What industries use waterjet cutters?

From jewelry making to aerospace, waterjets are involved in the production of many products you may not expect. Due to the versatility of cutting with abrasive and the ease-of-use of OMAX's software, OMAX brand waterjets are in a wide variety of industries. Below are just a few examples of industries where OMAX abrasive waterjets are thriving.

Job Shops

Our easy-to-use abrasive waterjets add to your shop's capabilities to cut or machine a variety of materials at the speed and precision demanded by a range of industries


Whether for training or research, our waterjets serve as learning tools for high school, trade school, college and university engineering and physics labs.


From landing gear to controls to space exploration, our high-precision, multi-axis abrasive waterjets are ideal for the aerospace industry.

Food Processing Equipment

From the orange juice you drink at breakfast to the fish filet you had for dinner, abrasive waterjets were likely used to make the machines that process many of your favorite foods.


Fish Processing Machinery

When cutting any type of metal coupon, traditional CNC machines impart heat and add oil or coolant as well as leave burrs. Cutting with laser, plasma, EDM, or traditional saws all impart some level of heat that will need to be dealt with in a secondary process in addition to leaving slag or chatter marks. ASTM standards require specimens for testing should be "free of cold work, notches, chatter marks, grooves, gouges, burrs, rough surfaces or edges, overheating or any other condition which can deleteriously affect the properties to be measured."

  • Using a waterjet does not impart any heat, meaning no additional processes needed. Cutting material on a waterjet with a slow speed can ensure a smooth finish for your testing specimen.
  • Cut true testing coupons, eliminating doubt in the testing process.
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Metal Service Center

The versatility of OMAX abrasive waterjets allow for cutting a wide variety of materials and thicknesses without any material distortion. Aluminum, steel, titanium: complete any order without tool changes. Modern waterjet systems are optimized to cut materials between ¼ inch up to 3 inches thick. Given enough time and consideration for taper, waterjets can cut as thick as you want.

Related Questions

  • What does it cost to run a waterjet?

    A number of factors go into calculating waterjet operational costs, including but not limited to consumable parts, pump horsepower, water supply cost, whether the machine is running one cutting head or two, abrasive cost, the type and thickness of the material being cut and the desired edge quality. Because of all these variables, the specific answer is, it depends on what you're doing with the waterjet. However, a very general operating cost range to run an OMAX waterjet is UDS $25-35 per hour, not including labor cost.

    At operating pressures above 60,000 PSI (4,137 bar) more maintenance is required and unplanned downtime can increase dramatically. Ultra-high pressures result in higher operating costs due to accelerated metal fatigue in high pressure components used in pumps and plumbing. For this reason, waterjet cutting machines usually operate most economically and reliably in the range of 60,000 PSI (4,137 bar) or less.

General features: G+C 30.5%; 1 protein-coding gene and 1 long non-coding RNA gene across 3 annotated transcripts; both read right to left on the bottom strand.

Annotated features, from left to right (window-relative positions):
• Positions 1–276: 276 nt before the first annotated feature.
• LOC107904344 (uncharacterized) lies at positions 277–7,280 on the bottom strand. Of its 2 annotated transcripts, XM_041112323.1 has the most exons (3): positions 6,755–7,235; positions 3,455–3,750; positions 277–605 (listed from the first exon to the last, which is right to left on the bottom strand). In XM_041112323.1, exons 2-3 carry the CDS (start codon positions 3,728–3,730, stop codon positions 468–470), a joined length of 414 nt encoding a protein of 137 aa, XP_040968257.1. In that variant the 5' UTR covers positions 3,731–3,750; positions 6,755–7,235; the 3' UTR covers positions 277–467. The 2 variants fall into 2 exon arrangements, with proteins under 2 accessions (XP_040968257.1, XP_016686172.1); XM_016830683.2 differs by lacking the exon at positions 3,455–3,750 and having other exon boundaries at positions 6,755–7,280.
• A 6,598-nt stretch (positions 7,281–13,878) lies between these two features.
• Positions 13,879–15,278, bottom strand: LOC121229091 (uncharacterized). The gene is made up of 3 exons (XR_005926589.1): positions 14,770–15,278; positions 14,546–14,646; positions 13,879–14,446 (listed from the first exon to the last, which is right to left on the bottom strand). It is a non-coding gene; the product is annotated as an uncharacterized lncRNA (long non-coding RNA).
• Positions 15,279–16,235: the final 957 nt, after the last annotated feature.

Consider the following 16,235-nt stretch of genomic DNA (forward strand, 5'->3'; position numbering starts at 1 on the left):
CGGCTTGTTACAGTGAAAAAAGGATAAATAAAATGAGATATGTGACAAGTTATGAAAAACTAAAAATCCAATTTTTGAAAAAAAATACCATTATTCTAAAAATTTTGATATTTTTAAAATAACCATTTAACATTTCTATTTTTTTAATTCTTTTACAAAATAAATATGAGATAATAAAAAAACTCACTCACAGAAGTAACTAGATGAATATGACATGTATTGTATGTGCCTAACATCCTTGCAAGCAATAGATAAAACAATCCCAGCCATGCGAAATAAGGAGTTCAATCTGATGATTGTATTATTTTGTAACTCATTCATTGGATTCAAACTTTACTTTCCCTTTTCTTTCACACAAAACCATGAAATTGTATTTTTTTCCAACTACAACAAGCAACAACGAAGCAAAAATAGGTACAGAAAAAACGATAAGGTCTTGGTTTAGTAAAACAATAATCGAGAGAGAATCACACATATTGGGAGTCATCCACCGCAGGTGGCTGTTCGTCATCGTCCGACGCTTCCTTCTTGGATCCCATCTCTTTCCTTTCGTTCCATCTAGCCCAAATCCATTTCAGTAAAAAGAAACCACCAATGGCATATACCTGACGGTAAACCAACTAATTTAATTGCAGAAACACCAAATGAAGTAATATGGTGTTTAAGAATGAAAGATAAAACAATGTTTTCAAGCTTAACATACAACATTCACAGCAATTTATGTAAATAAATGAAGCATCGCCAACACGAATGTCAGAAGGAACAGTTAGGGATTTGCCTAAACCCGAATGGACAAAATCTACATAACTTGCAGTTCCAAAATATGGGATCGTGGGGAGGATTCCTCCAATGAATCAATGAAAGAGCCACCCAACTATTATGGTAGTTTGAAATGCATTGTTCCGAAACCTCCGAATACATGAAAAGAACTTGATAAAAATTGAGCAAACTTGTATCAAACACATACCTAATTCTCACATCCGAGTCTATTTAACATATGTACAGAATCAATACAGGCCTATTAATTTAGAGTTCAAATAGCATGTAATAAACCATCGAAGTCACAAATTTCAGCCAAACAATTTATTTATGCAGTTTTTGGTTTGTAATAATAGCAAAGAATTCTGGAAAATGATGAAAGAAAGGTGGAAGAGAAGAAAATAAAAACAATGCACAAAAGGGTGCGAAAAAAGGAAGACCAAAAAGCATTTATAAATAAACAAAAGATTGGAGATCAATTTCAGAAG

Prudent machine shops calculate their service prices based on the price per part. OMAX software is the most accurate in the industry at predicting the cutting time and cost for a specific part. The cost data can be used for internal accounting reports or customized to include labor and other overhead costs to create a customer quote, all within the Intelli-MAX software.

  • What to do with that used abrasive tends to fall into three categories: disposing, recycling, and re-purposing. In most cases, used abrasive from a waterjet can be thrown out with other non-toxic garbage since garnet is a non-reactive, natural substance. However, if the abrasive has been used to erode toxic material and is contaminated with particles of hazardous materials such as lead or beryllium, it can't be simply thrown out with the trash and must be treated as toxic waste. A service that will periodically collect and properly dispose of your used abrasive can be employed to simplify this process

    Read more at What Can You Do With Used Abrasive article »

  • For most locations in the U.S. and Canada, the answer is “no”. Most of the water that comes from a city's water supply in these countries can be used in an abrasive waterjet without any treatment. For those areas that fall into the exception, waterjet owners can save significant time and money by conditioning the water, no matter what brand of waterjet machine they're running. OMAX recommends all waterjet purchasers get a water quality analysis before buying. The water should be tested for "total dissolved solids" (TDS), not just for bacteria. Dissolved minerals in the water can do a lot of damage to the high-pressure equipment. Even if the parts per million of dissolved solids in your water initially tested within the allowable limit (typically at or below 250 ppm), you should periodically retest. Water quality can change when there is unusual weather or your water department switches reservoirs.

    Read more at Do I Need To Treat The Water For My Waterjet? »

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